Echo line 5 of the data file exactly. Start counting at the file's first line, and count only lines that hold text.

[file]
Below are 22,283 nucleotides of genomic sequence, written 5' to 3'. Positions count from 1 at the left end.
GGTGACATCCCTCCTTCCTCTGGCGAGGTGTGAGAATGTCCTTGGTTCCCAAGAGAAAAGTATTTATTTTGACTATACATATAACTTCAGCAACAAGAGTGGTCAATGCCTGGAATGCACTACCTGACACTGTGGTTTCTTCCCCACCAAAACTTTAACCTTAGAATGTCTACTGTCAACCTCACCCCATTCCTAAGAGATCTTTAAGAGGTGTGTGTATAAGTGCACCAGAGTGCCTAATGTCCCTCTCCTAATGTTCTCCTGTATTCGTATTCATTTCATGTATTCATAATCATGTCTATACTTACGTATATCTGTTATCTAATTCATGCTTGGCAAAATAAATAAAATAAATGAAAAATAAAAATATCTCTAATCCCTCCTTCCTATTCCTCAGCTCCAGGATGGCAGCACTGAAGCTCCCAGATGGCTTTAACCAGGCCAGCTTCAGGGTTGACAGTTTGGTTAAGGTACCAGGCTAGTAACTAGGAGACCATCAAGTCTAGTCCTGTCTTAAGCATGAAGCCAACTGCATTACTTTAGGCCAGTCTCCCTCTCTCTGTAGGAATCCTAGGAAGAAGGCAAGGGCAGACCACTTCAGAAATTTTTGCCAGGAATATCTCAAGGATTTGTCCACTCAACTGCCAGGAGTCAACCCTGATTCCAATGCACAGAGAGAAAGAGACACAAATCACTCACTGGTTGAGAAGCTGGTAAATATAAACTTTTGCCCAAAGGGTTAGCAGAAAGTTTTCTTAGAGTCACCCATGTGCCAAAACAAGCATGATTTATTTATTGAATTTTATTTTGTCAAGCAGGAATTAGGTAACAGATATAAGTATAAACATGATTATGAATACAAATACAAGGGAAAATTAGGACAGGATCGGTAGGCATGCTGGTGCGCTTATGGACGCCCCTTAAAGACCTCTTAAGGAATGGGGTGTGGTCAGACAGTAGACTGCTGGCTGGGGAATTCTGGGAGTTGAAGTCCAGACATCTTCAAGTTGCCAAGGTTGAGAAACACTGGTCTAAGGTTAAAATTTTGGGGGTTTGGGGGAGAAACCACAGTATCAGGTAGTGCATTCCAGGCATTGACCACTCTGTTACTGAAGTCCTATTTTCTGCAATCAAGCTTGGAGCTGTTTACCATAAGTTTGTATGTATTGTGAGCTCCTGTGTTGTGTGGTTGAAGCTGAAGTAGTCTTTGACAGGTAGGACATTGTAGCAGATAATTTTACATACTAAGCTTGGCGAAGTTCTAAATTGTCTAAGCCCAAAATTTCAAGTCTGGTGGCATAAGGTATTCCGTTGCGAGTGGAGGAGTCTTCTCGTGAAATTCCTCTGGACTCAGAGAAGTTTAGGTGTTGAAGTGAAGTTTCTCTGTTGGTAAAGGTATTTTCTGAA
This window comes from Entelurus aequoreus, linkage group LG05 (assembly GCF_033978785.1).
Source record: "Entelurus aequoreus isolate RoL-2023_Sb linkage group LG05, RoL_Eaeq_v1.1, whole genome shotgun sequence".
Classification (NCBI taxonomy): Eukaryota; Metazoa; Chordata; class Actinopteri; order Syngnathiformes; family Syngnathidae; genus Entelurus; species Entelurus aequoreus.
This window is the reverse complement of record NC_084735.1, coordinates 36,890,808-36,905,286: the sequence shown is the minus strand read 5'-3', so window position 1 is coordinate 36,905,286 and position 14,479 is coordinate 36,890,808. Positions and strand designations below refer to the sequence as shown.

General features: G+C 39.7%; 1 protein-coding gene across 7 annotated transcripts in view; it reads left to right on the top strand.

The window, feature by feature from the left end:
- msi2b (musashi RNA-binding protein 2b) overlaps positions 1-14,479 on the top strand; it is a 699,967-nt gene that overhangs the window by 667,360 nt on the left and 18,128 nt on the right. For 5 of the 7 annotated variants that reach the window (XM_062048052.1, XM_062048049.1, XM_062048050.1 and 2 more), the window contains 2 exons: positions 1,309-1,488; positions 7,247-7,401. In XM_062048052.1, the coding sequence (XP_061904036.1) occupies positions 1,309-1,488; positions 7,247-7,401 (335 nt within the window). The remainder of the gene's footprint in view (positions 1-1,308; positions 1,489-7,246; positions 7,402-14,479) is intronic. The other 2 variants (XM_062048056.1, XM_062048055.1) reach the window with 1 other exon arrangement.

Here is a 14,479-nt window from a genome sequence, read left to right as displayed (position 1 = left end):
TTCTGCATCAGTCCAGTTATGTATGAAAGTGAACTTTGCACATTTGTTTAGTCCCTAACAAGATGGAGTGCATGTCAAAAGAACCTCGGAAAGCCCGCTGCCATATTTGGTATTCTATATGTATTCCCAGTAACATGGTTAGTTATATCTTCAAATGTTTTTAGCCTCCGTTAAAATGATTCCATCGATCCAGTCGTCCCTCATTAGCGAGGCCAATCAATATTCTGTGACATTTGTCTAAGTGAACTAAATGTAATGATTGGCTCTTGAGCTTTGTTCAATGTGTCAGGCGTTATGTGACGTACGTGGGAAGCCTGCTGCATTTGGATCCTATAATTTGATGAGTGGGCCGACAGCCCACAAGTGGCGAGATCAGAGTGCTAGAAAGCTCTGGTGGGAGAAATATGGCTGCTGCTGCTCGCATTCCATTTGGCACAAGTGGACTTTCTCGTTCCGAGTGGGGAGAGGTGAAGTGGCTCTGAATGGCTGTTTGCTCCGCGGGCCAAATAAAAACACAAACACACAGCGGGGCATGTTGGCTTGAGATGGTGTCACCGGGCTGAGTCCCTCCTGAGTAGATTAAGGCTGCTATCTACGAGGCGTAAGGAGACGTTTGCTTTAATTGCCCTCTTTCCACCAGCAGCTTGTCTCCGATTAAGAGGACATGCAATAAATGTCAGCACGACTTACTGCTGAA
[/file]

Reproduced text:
Classification (NCBI taxonomy): Eukaryota; Metazoa; Chordata; class Actinopteri; order Syngnathiformes; family Syngnathidae; genus Entelurus; species Entelurus aequoreus.